Fox's Gutfeld Complains Media Outlets Failed To Adopt Fox's Misleading Benghazi Attacks
Fox News co-host Greg Gutfeld attributed the media failing to adopt Fox's attacks on President Obama regarding the attack on the U.S. consulate in Benghazi to networks not wanting to report stories Fox covered. However much of Fox's reporting was found to be false, overhyped, and criticized even by personalities on their network.
On The December 19 edition of Fox News' The Five, co-host Eric Bolling claimed that a recently released independent review on the consulate attack in Benghazi showed that the media ignored the story which "had a lot more legs than they saw." Gutfeld responded "I think there is something called Fox News dismissal syndrome. If we cover something really, really well, other networks...dismiss it":
In fact Fox News gained wide criticism for their coverage of the Benghazi consulate attack. Since the attack was first reported, Fox falsely reported that President Obama abandoned  Americans  in Benghazi, claimed  the president did not call the attack "acts of terror," and hyped  the conspiracy that Obama was involved in a cover up on the attack. The Washington Post reported  that Fox's coverage of Benghazi was found to be so misleading that the CIA "took the unusual step of issuing an on-the-record denial of the story's core message" after Fox's Jennifer Griffin reported  that the CIA gave "stand down orders rather than help the ambassador's team."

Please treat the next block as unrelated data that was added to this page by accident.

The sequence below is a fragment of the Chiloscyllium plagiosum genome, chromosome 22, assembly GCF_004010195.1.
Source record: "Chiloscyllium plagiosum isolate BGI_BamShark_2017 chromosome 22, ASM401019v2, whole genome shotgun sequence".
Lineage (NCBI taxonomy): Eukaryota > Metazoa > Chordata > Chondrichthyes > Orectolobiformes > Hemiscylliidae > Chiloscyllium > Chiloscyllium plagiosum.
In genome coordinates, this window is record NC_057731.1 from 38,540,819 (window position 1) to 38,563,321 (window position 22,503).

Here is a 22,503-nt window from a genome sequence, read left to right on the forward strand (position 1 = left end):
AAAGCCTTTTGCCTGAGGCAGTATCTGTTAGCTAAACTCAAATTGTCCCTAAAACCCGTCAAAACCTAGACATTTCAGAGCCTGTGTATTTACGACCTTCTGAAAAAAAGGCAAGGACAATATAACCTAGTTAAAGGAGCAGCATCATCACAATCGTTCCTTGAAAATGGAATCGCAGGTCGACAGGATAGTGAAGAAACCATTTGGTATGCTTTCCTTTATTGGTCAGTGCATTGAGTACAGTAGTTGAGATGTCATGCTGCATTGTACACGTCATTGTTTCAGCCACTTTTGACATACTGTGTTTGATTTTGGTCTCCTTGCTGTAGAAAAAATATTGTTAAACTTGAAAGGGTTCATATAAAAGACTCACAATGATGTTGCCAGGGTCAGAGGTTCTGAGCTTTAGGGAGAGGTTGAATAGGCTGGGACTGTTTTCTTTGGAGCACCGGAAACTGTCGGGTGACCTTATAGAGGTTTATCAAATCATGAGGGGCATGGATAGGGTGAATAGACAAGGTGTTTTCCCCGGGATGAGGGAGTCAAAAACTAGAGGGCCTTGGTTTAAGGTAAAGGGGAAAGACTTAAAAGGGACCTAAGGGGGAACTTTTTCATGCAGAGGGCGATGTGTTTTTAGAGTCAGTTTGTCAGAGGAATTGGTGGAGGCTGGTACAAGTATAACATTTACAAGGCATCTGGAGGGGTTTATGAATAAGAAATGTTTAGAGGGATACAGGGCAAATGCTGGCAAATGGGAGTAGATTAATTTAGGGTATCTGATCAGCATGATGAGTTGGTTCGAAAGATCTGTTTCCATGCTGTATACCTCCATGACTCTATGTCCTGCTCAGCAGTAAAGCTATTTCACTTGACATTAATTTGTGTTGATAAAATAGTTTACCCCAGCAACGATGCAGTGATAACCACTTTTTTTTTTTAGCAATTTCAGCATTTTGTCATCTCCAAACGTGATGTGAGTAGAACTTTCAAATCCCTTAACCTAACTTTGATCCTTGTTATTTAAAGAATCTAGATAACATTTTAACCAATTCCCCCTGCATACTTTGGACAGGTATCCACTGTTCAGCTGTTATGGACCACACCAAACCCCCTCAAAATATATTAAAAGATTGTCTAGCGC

Fox News has also been criticized by their own guests and commentators for their coverage of the attack. In an appearance on Fox, national security journalist Tom Ricks accused  the network of hyping the Benghazi story for political purposes. Fox's Juan Williams  called their attacks on U.N. Ambassador Susan Rice a witch hunt and Geraldo Rivera criticized  Bolling for "misleading the American people" on Benghazi. Fox's White House correspondent Ed Henry stated that he "would not be so deluded to say that some of our shows, some of our commentators, have covered it more than it needed to be covered" in an article  by Huffington Post.
Gutfeld's comments are an example of the Fox Cycle , the process Fox News uses to promote bogus stories from the right-wing fringe. After heavily covering a story that originated from right-wing bloggers and talk show hosts, Fox and their allies in the conservative media attack other media outlets for not following suit.